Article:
Now a University of Colorado Boulder study finds that the placebo effect can reduce the intensity of social pain from a romantic breakup. It turns out that just believing you’re doing something to help yourself get over your ex can influence brain regions associated with emotional regulation and lessen the perception of pain.
(An aside from P & J: It’s possible that placebo could generalize to any experienced loss.)
In our decades of psychotherapy practice we’ve seen that whether you are the one who wants to break up or the one who has been left is one of the most emotionally negative experiences a person can have. It also can be a trigger for developing psychological problems Social pain is associated with a 20-fold higher risk of developing depression in the coming year.*
Previous studies have shown that the placebo effect alone not only eases depression, but may actually make antidepressants work better.
The Study published in the Journal of Neuroscience:
“Researchers recruited 40 volunteers who had experienced an “unwanted romantic breakup” in the past six months. They were asked to bring a photo of their ex and a photo of a same-gendered good friend to a brain-imaging lab.”
“Inside a functional magnetic resonance imaging (fMRI) machine, the participants were shown images of their former partner and asked to recall the breakup. Then they were shown images of their friend. They were also subjected to physical pain (a hot stimulus on their left forearm).”
“As these stimuli were alternately repeated, the subjects rated how they felt on a scale of one (very bad) to five (very good). Meanwhile, the fMRI machine tracked their brain activity.”
While not identical, the regions that lit up during physical and emotional pain were similar.
Here’s the Placebo:
“The subjects were then taken out of the machine and given a nasal spray. Half were told it was a “powerful analgesic effective in reducing emotional pain.” Half were told it was a simple saline solution.”
“Back inside the machine, the subjects were again shown images of their ex and subjected to pain. The placebo group not only felt less physical pain and felt better emotionally, but their brain responded differently when shown the ex.” Activity in the brain’s dorsolateral prefrontal cortex — an area involved with modulating emotions — increased sharply. Across the brain, areas associated with rejection quieted.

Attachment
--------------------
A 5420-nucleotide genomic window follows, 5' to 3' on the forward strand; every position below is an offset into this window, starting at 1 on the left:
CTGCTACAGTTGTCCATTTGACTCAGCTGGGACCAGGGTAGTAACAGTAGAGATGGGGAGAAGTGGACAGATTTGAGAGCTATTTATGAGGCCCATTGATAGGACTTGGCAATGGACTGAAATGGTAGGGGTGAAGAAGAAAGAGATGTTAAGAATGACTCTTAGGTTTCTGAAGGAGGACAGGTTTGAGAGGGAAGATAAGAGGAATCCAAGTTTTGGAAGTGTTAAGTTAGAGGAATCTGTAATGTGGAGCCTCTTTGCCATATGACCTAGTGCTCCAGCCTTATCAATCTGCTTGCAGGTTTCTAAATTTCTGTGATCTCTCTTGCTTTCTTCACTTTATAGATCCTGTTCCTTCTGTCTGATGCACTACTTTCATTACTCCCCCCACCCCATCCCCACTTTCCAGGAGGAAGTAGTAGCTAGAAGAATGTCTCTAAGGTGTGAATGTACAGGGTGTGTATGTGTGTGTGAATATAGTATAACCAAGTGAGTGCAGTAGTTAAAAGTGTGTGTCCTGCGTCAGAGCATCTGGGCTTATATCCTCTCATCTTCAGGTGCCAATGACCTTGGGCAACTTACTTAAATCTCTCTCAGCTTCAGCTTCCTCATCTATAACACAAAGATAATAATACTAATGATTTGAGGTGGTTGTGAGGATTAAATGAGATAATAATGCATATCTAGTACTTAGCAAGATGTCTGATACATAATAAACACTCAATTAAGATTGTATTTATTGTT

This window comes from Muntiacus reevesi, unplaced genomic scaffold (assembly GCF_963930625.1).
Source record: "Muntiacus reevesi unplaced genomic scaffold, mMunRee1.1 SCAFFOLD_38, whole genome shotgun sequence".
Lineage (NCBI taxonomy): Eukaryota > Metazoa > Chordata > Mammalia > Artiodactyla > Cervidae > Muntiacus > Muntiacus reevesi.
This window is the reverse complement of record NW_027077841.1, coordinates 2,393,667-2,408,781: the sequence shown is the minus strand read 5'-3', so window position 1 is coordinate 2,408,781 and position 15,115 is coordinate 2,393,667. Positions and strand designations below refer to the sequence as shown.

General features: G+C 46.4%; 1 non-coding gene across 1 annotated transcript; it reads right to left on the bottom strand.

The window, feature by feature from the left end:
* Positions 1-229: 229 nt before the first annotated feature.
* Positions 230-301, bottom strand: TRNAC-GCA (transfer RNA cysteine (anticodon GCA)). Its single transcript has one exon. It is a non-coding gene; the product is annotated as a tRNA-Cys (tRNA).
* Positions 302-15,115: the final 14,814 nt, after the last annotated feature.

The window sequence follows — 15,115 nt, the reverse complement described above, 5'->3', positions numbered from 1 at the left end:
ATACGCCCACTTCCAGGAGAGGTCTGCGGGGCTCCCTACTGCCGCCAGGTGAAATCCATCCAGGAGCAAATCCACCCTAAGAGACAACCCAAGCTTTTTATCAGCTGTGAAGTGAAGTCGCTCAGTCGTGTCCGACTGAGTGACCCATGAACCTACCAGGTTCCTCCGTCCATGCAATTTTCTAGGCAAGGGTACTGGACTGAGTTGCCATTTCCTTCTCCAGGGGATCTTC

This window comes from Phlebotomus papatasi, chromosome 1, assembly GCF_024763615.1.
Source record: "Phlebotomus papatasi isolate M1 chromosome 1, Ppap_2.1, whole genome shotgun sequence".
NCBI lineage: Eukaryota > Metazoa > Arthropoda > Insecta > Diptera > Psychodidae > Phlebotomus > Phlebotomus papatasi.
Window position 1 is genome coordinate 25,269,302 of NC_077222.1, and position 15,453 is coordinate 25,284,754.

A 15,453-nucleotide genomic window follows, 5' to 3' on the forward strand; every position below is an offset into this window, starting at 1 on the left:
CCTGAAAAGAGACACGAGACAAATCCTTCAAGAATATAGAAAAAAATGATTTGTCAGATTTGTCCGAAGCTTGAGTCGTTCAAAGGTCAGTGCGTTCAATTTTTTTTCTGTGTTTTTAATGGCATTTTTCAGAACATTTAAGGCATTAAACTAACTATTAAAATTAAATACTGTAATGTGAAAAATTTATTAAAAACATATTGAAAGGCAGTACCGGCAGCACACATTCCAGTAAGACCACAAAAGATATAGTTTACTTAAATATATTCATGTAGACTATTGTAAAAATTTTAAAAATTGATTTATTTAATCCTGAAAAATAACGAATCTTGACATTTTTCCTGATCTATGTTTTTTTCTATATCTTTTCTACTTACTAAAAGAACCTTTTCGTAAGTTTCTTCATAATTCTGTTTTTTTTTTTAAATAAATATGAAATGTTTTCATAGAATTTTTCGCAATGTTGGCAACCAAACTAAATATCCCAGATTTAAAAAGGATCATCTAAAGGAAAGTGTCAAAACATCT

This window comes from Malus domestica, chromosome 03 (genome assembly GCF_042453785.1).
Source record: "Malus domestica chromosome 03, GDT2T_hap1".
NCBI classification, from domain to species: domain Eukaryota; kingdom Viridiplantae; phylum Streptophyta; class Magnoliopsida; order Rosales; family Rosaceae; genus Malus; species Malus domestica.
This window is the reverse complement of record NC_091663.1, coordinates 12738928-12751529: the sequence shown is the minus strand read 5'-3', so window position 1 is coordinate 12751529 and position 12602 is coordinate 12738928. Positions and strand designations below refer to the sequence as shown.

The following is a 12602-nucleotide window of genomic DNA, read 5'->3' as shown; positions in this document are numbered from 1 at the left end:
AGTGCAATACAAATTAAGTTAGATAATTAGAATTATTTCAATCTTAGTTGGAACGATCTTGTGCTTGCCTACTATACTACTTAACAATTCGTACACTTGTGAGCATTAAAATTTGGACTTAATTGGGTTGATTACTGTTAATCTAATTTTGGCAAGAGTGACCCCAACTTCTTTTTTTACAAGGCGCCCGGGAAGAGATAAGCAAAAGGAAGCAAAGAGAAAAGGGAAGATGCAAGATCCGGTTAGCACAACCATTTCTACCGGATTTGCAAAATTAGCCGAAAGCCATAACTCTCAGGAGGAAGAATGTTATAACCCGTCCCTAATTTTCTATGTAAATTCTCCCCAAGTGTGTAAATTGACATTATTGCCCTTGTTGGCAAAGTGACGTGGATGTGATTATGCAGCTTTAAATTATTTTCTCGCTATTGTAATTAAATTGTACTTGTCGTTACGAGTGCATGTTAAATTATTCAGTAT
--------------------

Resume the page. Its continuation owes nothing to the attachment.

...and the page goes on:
“Notably, after the placebo, when participants felt the best they also showed increased activity in an area of the midbrain called the periaqueductal gray (PAG). The PAG plays a key role in modulating levels of painkilling brain chemicals, or opioids, and feel-good neurotransmitters like dopamine. (While the study did not look specifically at whether the placebo prompted the release of such chemicals, the authors suspect this could be what’s happening.)”
“The current view is that you have positive expectations and they influence activity in your prefrontal cortex, which in turn influences systems in your midbrain to generate neurochemical opioid or dopamine responses.”**
“Just the fact that you are doing something for yourself and engaging in something that gives you hope may have an impact. In some cases, the actual chemical in the drug may matter less than we once thought.”**
The authors said the latest study not only helps them better understand how emotional pain plays out in the brain, but can also hint at ways people can use the power of expectation to their advantage. “What is becoming more and more clear is that expectations and predictions have a very strong influence on basic experiences, on how we feel and what we perceive.”
“Know that your pain is real — neurochemically real.”
Bottom line, if you’ve been dumped (or been the dumpee), “Doing anything that you believe will help you feel better will probably help you feel better.”
*Dr. Leonie Koban, first author and postdoctoral research associate .
** Dr. Tor Wager, professor of psychology and neuroscience at University of Colorado, Boulder, senior author